It's no wonder American higher education is facing a crisis.
While low-income students can't find a spot in their local community colleges for lack of funding, public four-year universities are spending staggering sums on luxurious residence halls, ever-bigger football stadiums, and obscure research institutes. We have cosseted our most advantaged students even as we deny access to the working adults who urgently need higher education to advance their careers and our economy. In Change.edu: Rebooting for the new talent economy Andrew S. Rosen clearly and entertainingly details how far the American higher education system has strayed from the goals of access, quality, affordability, and accountability that should characterize our system, and offers a prescription to restore American educational pre-eminence.
To change, our system will have to end its reflexive opposition to anything new and different. Rosen describes how each new wave of innovation and expansion of educational access-- starting with the founding of Harvard in 1636, and continuing with the advent of land-grant colleges in the 19th century, community colleges in the 20th century and private sector colleges over the last two decades--has been met with misunderstanding and ridicule. When colleges like the University of California, Cornell and Purdue were founded, they were scorned as "pretenders to the title of university" - language that tracks later criticisms of community colleges and most recently for-profit colleges.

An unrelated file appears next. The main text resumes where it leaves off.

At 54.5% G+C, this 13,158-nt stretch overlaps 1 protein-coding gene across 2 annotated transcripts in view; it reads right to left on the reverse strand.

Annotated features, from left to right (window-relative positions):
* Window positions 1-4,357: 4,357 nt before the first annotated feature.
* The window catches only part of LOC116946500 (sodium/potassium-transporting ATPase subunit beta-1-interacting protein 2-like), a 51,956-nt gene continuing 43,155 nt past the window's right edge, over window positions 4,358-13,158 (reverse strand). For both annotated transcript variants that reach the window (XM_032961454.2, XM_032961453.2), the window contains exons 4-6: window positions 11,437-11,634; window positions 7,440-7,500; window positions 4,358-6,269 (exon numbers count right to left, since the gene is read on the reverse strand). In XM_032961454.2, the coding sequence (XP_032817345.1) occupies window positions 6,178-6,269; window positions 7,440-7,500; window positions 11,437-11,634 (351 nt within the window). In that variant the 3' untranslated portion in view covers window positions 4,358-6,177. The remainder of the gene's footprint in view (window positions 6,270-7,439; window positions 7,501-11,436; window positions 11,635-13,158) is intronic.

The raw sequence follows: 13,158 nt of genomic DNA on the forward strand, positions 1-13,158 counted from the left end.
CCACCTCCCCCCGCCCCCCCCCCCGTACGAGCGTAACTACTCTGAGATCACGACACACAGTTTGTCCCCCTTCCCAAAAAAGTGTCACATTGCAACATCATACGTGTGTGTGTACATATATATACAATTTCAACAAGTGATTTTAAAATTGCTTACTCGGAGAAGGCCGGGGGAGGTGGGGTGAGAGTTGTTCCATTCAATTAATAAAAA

Avoiding that condescension is just one of the reasons colleges have come under the sway of "Harvard Envy" - schools that were founded to expand access feel an inexorable tug to become more prestigious and exclusive. Even worse, the competition for the best students has led universities to turn themselves into full-fledged resorts; they've built climbing walls, French bistros and 20-person hot-tubs to entice students to their campuses.
How can America address an incentive system in higher education that is mismatched to the challenges of the years ahead? In Change.edu , Rosen outlines "seven certainties" of education in the coming 25 years, and presents an imperative for how our system must prepare for the coming changes. He proposes a new "playbook" for dealing with the change ahead, one that will enable American higher education to regain its global primacy and be a catalyst for economic growth in the 21st century.